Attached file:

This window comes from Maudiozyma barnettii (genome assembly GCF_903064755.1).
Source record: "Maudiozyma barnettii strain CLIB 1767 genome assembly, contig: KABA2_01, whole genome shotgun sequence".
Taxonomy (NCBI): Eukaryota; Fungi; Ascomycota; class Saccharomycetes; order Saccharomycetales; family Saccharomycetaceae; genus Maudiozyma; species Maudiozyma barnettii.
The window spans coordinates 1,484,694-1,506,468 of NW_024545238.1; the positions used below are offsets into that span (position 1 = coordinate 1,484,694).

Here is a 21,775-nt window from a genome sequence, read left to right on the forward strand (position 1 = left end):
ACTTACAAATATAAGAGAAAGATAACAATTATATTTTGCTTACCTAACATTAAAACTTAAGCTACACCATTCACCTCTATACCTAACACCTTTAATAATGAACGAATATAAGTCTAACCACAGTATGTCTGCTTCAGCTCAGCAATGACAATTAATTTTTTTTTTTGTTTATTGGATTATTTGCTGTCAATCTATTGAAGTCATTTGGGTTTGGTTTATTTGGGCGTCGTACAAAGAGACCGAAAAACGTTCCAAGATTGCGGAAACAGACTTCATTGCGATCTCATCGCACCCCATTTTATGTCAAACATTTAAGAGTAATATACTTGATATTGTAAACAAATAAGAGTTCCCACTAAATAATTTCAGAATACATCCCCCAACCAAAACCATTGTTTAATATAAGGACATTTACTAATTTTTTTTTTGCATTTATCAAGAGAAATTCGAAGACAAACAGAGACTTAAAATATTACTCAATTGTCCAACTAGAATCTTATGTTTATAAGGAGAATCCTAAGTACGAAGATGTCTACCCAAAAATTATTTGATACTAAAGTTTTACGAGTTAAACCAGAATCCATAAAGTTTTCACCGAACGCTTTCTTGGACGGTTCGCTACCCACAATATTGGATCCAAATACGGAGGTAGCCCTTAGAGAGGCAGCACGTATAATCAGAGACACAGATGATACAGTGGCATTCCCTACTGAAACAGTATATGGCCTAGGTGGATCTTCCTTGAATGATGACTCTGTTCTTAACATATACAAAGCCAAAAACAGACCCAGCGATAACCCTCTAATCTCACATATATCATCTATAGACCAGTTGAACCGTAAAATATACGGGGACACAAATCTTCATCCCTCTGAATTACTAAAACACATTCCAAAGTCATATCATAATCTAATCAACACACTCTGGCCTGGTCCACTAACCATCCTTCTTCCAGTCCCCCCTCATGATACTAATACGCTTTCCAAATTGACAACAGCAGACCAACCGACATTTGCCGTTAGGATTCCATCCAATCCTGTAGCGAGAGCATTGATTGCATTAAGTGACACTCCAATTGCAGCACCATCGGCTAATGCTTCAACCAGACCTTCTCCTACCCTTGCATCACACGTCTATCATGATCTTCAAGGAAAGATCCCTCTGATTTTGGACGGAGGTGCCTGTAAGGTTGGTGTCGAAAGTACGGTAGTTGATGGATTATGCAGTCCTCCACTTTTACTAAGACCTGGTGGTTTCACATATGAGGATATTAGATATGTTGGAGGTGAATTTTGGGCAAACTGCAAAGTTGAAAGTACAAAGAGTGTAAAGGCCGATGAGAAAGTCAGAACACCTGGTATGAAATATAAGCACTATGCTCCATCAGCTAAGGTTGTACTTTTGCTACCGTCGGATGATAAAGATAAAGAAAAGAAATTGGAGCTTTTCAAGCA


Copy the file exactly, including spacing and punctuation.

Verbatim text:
This window comes from Maudiozyma barnettii (genome assembly GCF_903064755.1).
Source record: "Maudiozyma barnettii strain CLIB 1767 genome assembly, contig: KABA2_01, whole genome shotgun sequence".
Taxonomy (NCBI): Eukaryota; Fungi; Ascomycota; class Saccharomycetes; order Saccharomycetales; family Saccharomycetaceae; genus Maudiozyma; species Maudiozyma barnettii.
The window spans coordinates 1,484,694-1,506,468 of NW_024545238.1; the positions used below are offsets into that span (position 1 = coordinate 1,484,694).

Here is a 21,775-nt window from a genome sequence, read left to right on the forward strand (position 1 = left end):
ACTTACAAATATAAGAGAAAGATAACAATTATATTTTGCTTACCTAACATTAAAACTTAAGCTACACCATTCACCTCTATACCTAACACCTTTAATAATGAACGAATATAAGTCTAACCACAGTATGTCTGCTTCAGCTCAGCAATGACAATTAATTTTTTTTTTTGTTTATTGGATTATTTGCTGTCAATCTATTGAAGTCATTTGGGTTTGGTTTATTTGGGCGTCGTACAAAGAGACCGAAAAACGTTCCAAGATTGCGGAAACAGACTTCATTGCGATCTCATCGCACCCCATTTTATGTCAAACATTTAAGAGTAATATACTTGATATTGTAAACAAATAAGAGTTCCCACTAAATAATTTCAGAATACATCCCCCAACCAAAACCATTGTTTAATATAAGGACATTTACTAATTTTTTTTTTGCATTTATCAAGAGAAATTCGAAGACAAACAGAGACTTAAAATATTACTCAATTGTCCAACTAGAATCTTATGTTTATAAGGAGAATCCTAAGTACGAAGATGTCTACCCAAAAATTATTTGATACTAAAGTTTTACGAGTTAAACCAGAATCCATAAAGTTTTCACCGAACGCTTTCTTGGACGGTTCGCTACCCACAATATTGGATCCAAATACGGAGGTAGCCCTTAGAGAGGCAGCACGTATAATCAGAGACACAGATGATACAGTGGCATTCCCTACTGAAACAGTATATGGCCTAGGTGGATCTTCCTTGAATGATGACTCTGTTCTTAACATATACAAAGCCAAAAACAGACCCAGCGATAACCCTCTAATCTCACATATATCATCTATAGACCAGTTGAACCGTAAAATATACGGGGACACAAATCTTCATCCCTCTGAATTACTAAAACACATTCCAAAGTCATATCATAATCTAATCAACACACTCTGGCCTGGTCCACTAACCATCCTTCTTCCAGTCCCCCCTCATGATACTAATACGCTTTCCAAATTGACAACAGCAGACCAACCGACATTTGCCGTTAGGATTCCATCCAATCCTGTAGCGAGAGCATTGATTGCATTAAGTGACACTCCAATTGCAGCACCATCGGCTAATGCTTCAACCAGACCTTCTCCTACCCTTGCATCACACGTCTATCATGATCTTCAAGGAAAGATCCCTCTGATTTTGGACGGAGGTGCCTGTAAGGTTGGTGTCGAAAGTACGGTAGTTGATGGATTATGCAGTCCTCCACTTTTACTAAGACCTGGTGGTTTCACATATGAGGATATTAGATATGTTGGAGGTGAATTTTGGGCAAACTGCAAAGTTGAAAGTACAAAGAGTGTAAAGGCCGATGAGAAAGTCAGAACACCTGGTATGAAATATAAGCACTATGCTCCATCAGCTAAGGTTGTACTTTTGCTACCGTCGGATGATAAAGATAAAGAAAAGAAATTGGAGCTTTTCAAGCA